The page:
June 15, 2011

Book Review: John by R.C. Sproul

R.C. Sproul’s “John” Commentary from Reformation Trust Publishers is laid out in what I refer to as a devotional commentary. Sproul chose not to focus in on every individual verse and every individual word. Instead he chose the primary ideas outlined by John in his gospel. For example Sproul broke up chapters 1 & 2 of John in the following manner.

The Prologue (1:1-18) this portion which included the nuances of the logos and the idea of light and as flesh Jesus reveals grace and truth. The idea that Christ came but His own people did not accept Him.

Who Are You? (1:19-28) we see John the Baptist come into view as the forerunner of Christ, the one who make straight the path for the Lord. The Jews realize that this man may be a prophet who has come to them after a four hundred year spiritual drought.

The Lamb of God (1:29-51) the iterations of John that shows Jesus is the Lamb of God that takes away the sins of the world.

The Wedding Feast (2:1-11) the wedding at Cana where Jesus initiates His first “sign”.

The Cleansing of the Temple (2:12-25) Christ drives the livestock out of the Temple and flips the tables of the money changers. We also see a short mildly cryptic statement about Jesus knowing people and not entrusting Himself to them which them launches directly into the narrative of Nicodemus.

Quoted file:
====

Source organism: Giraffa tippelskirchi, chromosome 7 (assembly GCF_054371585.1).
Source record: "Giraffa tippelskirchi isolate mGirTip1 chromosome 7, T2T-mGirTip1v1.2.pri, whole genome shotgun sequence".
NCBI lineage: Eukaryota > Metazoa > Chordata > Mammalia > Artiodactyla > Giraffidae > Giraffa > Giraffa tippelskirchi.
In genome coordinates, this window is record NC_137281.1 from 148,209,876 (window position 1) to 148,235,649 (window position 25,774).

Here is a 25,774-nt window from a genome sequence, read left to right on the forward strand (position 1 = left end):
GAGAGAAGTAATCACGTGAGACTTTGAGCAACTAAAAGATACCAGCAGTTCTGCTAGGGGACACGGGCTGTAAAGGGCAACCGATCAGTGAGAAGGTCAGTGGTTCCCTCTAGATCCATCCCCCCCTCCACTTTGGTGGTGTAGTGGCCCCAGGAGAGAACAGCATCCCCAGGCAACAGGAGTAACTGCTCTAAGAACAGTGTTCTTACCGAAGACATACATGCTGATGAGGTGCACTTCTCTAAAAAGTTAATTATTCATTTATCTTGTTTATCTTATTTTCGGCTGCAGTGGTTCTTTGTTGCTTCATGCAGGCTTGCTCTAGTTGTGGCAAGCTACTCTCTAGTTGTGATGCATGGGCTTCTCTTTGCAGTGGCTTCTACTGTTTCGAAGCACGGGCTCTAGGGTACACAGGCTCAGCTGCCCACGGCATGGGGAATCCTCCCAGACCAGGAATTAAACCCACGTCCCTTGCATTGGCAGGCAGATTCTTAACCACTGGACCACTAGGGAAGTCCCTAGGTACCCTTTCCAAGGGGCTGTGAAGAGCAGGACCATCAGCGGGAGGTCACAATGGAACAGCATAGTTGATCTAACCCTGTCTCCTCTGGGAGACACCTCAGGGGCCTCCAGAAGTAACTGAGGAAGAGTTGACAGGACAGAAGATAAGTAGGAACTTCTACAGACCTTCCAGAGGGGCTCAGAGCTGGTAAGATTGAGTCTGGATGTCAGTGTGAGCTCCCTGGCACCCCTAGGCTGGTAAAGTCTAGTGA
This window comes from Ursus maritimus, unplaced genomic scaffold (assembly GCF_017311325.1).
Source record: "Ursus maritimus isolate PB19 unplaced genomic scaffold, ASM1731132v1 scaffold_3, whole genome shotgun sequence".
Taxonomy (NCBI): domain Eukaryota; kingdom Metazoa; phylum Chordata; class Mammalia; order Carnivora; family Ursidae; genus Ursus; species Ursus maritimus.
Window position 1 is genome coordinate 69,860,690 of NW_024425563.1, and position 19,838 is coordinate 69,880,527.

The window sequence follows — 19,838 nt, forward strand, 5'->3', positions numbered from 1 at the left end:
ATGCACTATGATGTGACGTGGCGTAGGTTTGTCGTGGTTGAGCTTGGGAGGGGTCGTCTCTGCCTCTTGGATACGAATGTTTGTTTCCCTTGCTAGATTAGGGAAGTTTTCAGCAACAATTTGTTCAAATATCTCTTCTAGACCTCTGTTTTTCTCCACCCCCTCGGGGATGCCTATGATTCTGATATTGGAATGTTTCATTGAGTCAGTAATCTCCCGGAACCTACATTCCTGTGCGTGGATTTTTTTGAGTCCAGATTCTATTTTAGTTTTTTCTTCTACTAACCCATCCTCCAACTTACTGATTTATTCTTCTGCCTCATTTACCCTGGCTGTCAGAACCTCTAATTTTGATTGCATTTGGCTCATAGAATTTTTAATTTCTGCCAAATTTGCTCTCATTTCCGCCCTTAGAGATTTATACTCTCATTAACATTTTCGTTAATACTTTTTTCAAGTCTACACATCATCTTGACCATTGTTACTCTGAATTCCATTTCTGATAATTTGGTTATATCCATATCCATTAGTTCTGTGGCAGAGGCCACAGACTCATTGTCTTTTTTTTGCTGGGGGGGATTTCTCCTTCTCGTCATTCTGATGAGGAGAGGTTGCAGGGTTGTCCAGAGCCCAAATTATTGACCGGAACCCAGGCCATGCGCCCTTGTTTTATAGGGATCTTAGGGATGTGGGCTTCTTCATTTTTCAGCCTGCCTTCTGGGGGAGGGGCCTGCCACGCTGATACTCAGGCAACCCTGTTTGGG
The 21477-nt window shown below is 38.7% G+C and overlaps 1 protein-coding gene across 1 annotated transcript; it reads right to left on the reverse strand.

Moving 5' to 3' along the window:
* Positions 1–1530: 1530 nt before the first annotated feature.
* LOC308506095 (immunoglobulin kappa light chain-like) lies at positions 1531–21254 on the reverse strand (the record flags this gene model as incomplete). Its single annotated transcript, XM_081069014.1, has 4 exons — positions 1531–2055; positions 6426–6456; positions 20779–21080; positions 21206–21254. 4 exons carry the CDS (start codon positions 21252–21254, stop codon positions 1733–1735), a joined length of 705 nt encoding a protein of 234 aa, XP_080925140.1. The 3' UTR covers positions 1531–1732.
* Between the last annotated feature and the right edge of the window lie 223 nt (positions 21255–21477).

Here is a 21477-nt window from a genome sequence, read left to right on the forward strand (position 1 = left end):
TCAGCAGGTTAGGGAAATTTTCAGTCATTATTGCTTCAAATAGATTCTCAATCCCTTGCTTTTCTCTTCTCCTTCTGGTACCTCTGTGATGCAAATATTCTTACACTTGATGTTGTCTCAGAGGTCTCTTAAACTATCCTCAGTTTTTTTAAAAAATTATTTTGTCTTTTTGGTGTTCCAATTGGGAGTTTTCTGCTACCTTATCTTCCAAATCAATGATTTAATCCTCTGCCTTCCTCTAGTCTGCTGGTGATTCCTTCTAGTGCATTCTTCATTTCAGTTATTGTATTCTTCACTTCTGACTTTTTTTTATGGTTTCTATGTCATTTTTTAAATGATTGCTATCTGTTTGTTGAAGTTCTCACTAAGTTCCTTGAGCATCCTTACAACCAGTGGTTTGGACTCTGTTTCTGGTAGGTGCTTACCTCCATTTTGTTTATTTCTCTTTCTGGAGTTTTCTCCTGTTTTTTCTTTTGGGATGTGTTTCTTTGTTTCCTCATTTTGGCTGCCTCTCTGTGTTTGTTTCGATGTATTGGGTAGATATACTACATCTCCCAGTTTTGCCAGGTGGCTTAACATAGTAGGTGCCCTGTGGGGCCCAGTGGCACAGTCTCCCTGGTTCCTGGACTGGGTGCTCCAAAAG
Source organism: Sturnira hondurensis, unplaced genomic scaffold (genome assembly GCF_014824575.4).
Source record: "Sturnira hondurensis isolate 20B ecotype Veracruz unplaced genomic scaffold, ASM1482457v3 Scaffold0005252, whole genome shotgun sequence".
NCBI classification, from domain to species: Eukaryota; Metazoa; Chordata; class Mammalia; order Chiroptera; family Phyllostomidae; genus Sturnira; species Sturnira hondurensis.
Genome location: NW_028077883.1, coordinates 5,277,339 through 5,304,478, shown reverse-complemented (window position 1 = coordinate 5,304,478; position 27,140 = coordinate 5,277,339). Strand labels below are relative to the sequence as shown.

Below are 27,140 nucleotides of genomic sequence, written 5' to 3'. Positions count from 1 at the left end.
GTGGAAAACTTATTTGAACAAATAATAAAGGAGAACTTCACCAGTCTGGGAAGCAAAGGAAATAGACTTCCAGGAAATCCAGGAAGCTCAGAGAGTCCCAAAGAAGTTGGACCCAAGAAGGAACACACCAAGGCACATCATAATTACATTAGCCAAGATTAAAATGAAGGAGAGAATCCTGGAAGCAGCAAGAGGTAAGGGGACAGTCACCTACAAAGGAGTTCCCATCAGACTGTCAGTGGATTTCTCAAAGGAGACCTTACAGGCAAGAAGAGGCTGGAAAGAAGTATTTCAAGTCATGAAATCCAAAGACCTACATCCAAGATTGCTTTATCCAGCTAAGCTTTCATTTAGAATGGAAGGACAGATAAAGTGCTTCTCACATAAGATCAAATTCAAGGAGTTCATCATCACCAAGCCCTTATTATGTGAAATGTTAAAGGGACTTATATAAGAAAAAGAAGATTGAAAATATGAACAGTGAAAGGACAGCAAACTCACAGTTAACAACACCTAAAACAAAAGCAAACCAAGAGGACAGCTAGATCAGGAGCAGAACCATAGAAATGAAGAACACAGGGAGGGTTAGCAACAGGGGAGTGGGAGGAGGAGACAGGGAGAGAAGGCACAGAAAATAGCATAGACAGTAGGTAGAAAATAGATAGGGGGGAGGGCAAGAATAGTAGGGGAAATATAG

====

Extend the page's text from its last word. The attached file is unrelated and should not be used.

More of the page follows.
The general outline of the book follows this format. It doesn’t deal with specific nuances unless it drives the concept that R.C. is trying to address in his book. One thing that needs to be noted is Sproul’s Calvinist point of view which comes into plain view in John 6:37 when Jesus says, “All that the Father gives to Me will come to Me and the one who comes to Me I will by no means cast out.” Sproul cites this idea as pivotal to the idea of election and divine sovereignty. He states:
"With these words, Jesus taught those who were gathered, including His disciples, that there are a number of people whom the Father has determined will come to the Son.”

This theme is revisited in the Upper Room Discourse and the great High Priestly Prayer of Jesus in John 17:12 and the fact that Jesus states that “While I was with them, I protected them and kept them safe by that name you gave me. None has been lost except the one doomed to destruction so that Scripture would be fulfilled.” These scenarios to Sproul imply that there are set total of people predetermined or “predestined” by the Father that will be saved.
As for the remainder for the rest of the book not outlined I must say I did enjoy reading it. It offered other insights into the text not necessarily covered in other commentaries. The Gospel of John is an abundantly rich text and no single commentary could ever cover all of it thoroughly but Sproul does a good job.

Rating: 95 out of 100


Anonymous said...

I enjoyed reading this book from a devotional perspective. From a more technical perspective D.A. Carson's commentary on John is excellent and is highly recommended.

Your Neighbor

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